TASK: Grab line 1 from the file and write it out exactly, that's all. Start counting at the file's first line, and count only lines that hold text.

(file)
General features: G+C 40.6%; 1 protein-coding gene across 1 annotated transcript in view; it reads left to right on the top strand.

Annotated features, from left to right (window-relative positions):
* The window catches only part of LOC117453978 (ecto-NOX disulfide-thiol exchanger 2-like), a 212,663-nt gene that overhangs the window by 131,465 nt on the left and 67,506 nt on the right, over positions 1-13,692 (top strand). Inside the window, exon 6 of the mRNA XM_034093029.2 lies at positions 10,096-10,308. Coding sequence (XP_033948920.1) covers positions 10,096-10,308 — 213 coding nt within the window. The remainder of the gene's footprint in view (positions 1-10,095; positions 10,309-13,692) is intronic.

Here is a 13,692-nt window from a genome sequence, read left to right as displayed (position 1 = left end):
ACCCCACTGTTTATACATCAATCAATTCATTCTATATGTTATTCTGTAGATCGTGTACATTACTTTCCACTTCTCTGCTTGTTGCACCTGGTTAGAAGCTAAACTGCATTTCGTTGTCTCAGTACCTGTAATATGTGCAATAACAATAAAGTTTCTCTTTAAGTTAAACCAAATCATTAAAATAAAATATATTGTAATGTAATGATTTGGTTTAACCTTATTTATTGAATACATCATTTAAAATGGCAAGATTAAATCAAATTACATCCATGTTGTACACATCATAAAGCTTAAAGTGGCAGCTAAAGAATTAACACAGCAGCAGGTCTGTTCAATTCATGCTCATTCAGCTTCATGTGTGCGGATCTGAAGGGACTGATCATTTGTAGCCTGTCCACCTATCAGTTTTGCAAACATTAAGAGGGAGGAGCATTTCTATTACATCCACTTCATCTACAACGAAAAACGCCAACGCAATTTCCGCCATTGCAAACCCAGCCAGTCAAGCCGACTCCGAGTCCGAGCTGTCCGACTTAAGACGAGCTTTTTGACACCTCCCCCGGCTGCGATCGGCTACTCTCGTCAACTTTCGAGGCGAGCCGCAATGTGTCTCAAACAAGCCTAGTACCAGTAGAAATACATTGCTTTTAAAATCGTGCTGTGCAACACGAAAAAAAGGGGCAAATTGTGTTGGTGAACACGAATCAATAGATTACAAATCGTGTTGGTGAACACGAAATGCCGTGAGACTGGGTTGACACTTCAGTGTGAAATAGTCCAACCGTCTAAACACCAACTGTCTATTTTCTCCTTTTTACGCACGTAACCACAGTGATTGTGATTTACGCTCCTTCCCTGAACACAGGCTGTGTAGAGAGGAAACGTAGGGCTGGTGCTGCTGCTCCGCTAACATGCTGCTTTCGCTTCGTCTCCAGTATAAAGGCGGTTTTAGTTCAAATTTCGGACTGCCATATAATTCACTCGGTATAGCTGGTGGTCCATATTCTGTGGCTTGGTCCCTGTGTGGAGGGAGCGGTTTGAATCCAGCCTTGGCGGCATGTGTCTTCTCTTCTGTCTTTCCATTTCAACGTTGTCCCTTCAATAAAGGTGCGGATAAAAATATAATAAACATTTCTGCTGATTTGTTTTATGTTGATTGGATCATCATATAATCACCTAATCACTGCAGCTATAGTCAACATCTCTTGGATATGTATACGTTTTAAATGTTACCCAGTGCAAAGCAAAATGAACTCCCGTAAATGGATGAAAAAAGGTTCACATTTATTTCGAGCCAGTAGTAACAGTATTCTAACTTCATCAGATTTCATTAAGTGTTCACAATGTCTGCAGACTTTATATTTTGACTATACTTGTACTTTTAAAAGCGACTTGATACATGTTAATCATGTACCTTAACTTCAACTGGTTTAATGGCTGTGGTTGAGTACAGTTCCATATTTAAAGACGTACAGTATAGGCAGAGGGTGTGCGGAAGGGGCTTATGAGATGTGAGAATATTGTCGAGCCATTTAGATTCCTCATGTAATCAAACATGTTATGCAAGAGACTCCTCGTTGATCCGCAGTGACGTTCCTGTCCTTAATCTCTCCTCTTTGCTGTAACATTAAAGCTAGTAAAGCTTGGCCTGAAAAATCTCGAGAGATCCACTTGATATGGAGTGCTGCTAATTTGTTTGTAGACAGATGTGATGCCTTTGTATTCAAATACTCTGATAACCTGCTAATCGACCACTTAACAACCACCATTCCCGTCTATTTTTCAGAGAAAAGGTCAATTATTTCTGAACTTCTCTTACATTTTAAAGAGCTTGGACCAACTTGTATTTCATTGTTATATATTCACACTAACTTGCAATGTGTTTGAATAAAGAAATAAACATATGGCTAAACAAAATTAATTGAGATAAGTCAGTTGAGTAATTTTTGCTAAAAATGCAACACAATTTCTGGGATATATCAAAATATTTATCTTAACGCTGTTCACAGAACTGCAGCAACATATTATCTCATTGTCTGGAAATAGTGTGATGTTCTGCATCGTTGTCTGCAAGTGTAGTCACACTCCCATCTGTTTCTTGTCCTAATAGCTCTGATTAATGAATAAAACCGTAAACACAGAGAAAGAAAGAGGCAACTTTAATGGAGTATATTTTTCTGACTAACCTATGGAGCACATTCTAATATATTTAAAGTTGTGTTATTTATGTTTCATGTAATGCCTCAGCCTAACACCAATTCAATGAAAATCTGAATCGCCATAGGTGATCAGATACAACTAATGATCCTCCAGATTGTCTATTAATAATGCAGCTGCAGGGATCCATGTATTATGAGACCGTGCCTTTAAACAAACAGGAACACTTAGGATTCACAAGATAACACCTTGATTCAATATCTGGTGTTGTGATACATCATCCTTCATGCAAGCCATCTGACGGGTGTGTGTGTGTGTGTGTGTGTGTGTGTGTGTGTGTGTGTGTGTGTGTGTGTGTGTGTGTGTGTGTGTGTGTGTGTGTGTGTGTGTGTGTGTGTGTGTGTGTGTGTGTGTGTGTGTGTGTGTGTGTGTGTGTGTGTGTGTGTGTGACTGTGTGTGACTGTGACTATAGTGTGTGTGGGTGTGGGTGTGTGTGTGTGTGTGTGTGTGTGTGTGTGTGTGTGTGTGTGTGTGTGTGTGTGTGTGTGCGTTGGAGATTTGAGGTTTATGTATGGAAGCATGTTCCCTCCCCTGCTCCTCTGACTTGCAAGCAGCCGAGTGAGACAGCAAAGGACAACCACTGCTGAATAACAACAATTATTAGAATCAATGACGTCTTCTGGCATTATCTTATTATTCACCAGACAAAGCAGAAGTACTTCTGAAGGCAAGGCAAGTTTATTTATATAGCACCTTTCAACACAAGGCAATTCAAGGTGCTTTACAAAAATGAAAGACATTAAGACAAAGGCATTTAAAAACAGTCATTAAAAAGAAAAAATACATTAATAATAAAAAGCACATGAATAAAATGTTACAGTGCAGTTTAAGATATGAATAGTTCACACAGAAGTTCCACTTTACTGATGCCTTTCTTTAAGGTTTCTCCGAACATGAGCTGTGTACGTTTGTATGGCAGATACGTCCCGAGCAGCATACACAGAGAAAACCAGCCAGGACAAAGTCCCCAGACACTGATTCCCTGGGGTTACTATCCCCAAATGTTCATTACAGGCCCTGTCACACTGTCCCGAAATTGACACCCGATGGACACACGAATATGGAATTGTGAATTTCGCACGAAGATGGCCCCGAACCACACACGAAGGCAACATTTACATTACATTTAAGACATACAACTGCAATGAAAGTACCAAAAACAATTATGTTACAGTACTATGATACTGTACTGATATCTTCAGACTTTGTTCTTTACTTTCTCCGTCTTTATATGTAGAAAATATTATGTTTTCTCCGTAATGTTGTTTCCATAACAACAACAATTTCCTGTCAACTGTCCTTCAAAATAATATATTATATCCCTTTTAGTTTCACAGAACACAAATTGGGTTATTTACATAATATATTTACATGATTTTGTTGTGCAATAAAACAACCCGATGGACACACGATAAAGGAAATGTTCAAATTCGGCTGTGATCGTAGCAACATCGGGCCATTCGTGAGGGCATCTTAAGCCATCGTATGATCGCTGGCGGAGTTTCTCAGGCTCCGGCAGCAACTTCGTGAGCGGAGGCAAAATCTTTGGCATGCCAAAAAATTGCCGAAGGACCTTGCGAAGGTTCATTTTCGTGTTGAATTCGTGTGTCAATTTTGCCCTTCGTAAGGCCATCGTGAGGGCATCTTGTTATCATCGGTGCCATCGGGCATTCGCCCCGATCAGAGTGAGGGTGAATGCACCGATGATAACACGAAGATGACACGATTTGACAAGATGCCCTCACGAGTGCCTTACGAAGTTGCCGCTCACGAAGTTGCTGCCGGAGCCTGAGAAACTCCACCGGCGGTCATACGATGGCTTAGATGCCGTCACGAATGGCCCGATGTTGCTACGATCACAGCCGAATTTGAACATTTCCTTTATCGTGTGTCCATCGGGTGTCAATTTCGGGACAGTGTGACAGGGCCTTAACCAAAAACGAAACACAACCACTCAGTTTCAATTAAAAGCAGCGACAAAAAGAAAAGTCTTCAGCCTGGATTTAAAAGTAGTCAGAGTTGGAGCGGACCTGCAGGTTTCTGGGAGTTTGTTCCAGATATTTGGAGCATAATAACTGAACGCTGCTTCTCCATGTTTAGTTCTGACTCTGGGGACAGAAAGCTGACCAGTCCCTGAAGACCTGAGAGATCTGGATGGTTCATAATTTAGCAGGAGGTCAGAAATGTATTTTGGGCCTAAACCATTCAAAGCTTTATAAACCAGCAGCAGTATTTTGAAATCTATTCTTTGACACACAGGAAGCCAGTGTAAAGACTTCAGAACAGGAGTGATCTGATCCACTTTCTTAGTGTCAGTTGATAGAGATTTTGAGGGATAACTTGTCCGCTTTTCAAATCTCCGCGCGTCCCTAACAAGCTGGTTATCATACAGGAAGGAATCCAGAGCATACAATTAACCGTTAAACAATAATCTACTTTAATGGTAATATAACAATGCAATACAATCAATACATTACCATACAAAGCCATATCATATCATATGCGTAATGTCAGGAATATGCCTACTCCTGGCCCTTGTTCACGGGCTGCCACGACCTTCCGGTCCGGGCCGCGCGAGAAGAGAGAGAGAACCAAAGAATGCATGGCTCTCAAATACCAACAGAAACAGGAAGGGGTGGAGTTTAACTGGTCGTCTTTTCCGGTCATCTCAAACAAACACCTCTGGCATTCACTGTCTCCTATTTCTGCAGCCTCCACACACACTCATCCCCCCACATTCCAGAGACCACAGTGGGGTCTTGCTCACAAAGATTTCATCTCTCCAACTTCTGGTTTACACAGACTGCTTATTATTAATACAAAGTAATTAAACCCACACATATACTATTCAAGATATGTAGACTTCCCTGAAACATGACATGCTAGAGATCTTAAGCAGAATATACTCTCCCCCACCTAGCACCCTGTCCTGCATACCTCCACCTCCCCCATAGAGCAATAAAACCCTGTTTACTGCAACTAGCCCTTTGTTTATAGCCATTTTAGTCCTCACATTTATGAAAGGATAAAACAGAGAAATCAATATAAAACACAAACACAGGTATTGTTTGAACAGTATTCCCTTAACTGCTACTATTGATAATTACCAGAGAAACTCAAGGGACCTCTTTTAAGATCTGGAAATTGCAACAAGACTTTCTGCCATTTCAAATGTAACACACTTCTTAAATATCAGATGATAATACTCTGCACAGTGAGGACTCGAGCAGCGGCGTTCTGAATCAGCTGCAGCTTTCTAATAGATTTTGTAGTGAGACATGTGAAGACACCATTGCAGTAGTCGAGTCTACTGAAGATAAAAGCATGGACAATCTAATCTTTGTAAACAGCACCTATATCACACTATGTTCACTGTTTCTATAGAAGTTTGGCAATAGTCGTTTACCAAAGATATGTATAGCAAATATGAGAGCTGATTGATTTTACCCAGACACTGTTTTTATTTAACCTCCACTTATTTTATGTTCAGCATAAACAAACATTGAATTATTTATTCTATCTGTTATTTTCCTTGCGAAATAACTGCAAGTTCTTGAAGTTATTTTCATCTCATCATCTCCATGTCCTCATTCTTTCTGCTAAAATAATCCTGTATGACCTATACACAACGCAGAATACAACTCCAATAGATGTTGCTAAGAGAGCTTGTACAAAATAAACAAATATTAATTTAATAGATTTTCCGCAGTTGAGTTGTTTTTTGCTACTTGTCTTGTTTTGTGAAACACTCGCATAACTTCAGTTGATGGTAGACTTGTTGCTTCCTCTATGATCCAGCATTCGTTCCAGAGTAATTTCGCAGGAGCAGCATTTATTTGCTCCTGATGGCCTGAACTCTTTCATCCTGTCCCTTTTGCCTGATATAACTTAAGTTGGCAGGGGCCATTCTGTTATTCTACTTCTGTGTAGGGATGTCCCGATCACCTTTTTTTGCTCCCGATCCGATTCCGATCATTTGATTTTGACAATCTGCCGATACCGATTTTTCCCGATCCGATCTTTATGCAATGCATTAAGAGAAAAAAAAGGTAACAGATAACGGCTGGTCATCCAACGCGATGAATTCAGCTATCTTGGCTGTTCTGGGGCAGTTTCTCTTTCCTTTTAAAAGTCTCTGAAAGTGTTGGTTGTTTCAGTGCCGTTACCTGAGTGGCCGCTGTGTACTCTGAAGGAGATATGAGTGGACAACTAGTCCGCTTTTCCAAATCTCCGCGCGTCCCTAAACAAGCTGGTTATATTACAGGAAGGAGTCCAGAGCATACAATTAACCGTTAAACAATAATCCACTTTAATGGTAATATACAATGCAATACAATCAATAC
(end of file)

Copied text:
General features: G+C 40.6%; 1 protein-coding gene across 1 annotated transcript in view; it reads left to right on the top strand.